Larson wound up being the artistic director. When Nancy Duncan left Mark Hoeger came in as executive director. In that transition, Wilhelm says, “Mark asked me to be the managing director and I said, ‘No, I really don’t want to do that.’ He said, ‘Well, just give me two years because I need you to help me through this transition.’ I accepted. It ended up a lot longer than two years. That took us into the renovation of the old Astro-Paramount into The Rose and our moving there.”
The former Emmy Gifford Children’s Theater had long outgrown its space at 35th and Center. When the Astro, a former movie house, was floated as an option, the theater’s leadership expressed interest. But Wilhelm and Co. needed the OK of Nebraska Furniture Mart founder Rose Blumkin, who owned it. Decades earlier her daughter Frances Batt won a talent show there singing “Am I Blue?” and so, Wilhelm says, “the building held a special place in her heart.”
Mark Hoeger and Susie Buffett, a good friend of Wilhelm’s, sought Mrs. B’s approval. She granted it and her family donated a million dollars.
“Mrs. B put her blessing on the project,” Wilhelm says.
Susie Buffett’s investor legend father, Warren Buffett, who by then owned the Mart, matched the gift.
Wilhelm will never forget moving to the new digs in 1995. The night before the theater held a rally at the new space to enlist volunteers for the pre-dawn move.
“One of our resident actors, Kevin Erhrhart, leapt up on a mantel at The Rose and recited the “St. Crispin’s Day” speech from Henry V,” she recalls. “He whipped everybody into a frenzy with, ‘You’re going to be there and you’re going to be glad you were there to do it.'”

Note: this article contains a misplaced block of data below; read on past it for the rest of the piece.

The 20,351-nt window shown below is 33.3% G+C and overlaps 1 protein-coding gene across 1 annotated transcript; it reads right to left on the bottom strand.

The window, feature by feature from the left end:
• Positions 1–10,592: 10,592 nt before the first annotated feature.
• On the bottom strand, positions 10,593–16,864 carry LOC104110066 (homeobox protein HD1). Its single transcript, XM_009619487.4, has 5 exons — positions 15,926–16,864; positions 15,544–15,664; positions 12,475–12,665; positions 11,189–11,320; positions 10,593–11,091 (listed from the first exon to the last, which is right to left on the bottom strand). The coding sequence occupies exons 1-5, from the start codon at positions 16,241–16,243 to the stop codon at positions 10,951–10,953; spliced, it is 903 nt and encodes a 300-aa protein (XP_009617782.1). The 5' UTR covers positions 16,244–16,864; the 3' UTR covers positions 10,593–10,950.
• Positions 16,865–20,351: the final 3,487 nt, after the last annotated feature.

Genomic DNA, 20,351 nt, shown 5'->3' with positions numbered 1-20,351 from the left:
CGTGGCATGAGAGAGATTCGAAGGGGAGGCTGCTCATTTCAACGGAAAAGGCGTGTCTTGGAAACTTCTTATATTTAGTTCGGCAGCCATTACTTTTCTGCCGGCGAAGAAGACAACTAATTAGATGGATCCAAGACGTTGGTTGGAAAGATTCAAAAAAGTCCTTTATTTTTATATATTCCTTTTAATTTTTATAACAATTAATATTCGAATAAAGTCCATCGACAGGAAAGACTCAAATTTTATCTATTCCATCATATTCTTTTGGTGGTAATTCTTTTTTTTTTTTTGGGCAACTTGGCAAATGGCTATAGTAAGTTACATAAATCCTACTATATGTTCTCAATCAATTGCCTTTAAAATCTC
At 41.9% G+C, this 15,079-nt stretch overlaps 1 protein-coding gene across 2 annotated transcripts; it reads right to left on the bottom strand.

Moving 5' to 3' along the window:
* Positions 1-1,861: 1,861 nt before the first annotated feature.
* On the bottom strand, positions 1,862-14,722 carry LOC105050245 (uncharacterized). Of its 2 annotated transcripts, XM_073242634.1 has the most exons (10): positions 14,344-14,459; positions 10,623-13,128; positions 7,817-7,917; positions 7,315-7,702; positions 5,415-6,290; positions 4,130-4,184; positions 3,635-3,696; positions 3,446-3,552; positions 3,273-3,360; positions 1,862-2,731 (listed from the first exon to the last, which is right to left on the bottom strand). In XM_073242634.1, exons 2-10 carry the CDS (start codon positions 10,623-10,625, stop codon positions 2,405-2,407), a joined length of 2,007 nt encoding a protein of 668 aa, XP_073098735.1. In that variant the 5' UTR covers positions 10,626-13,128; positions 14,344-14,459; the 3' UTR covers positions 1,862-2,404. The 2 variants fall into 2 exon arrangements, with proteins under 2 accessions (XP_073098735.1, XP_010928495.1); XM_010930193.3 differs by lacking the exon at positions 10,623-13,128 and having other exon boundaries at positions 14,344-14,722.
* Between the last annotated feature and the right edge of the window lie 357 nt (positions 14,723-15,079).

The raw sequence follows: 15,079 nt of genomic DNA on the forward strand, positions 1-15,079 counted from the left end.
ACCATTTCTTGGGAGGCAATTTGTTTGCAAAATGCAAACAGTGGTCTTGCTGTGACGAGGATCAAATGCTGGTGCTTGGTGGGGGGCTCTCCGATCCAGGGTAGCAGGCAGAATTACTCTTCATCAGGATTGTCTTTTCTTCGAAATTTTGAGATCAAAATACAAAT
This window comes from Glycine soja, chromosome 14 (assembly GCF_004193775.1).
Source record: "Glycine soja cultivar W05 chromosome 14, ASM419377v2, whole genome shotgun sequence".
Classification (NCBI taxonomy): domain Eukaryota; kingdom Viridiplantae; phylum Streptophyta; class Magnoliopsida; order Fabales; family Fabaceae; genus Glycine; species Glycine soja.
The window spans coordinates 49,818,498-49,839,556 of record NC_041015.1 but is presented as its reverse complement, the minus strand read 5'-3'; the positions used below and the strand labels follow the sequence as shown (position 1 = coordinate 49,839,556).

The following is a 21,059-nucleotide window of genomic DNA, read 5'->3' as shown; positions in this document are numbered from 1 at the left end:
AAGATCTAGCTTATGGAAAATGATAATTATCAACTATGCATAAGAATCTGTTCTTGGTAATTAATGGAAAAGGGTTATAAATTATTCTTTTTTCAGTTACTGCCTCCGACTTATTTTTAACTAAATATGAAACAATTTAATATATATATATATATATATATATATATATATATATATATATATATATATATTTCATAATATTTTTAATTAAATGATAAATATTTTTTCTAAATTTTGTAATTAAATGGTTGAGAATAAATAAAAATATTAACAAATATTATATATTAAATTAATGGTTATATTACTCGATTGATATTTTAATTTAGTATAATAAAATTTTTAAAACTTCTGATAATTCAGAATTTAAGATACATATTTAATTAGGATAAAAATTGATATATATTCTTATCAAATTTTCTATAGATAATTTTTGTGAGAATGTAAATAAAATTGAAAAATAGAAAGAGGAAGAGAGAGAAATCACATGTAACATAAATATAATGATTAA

The requisite 100 or so volunteers were there the next morning.
Wilhelm says Frances Batt had promised that if the theater “got this done” then she’d sing “Am I Blue?” at the opening gala. Hearing this, Warren Buffett promised to accompany her on the ukulele.
“So at the gala he strummed and she sang and it was like a Fellini movie,” Wilhelm says. “It was so other-worldly. Just an odd little moment. But very cool. That was one of those peak nights. It was a stunning transformation (the restoration). We worked so hard for this.”
“It was great,” says Vic, who was there because he’d already been advising the theater.
Roberta admits she was less than thrilled when Vic began working with the theater. She says she actually tried talking Mark Hoeger out of hiring him even though she’d never met him at that point.
“I said, ‘I’ve seen his name on things around town. I have a bad feeling about him, I think he’s a slimy, not-to-be trusted guy. You can hire him but I’m just telling you I’m going to tell you I told you so.'”
She and Vic smile about it now. He says he was oblivious to her suspicions then. Her perception changed when she saw how good his ideas were and how much he cared. There was an event he tried talking the theater out of doing but they went ahead and it was a bust.
“He was so pained by it. He was more pained than I was, and I was pained. He takes things so personally. He was a consultant but he didn’t have that distance. It was his event, his failure.”
Another time, Gutman, who’s known to be intense on the job, was doing a work performance review with a female staff member when she broke down crying. Wilhelm chastised him for upsetting her.
“I remember he felt really bad. He didn’t mean to make her cry and he sent her flowers.”
“She now works for me,” Gutman says of that former theater staffer.
Roberta says he was so intense she couldn’t imagine being romantically involved with him at the time. That changed as she got to know him and as he mellowed. He still has high expectations and standards he holds people accountable for. Roberta acknowledges the theater lacked a certain professionalism he instilled.
“We were ragtag,” she says.
“It had transitioned from almost all volunteer. They didn’t have an experienced marketing and development staff and they were just resource poor,” he says. “They worked on a very small budget.”
“Mark Hoeger used to say we were like a bumble bee that scientifically shouldn’t be able to fly, but flew,” she says.
As his changes took root, Vic became part of the theater family, though staff were not above teasing him as “our highly paid consultant.”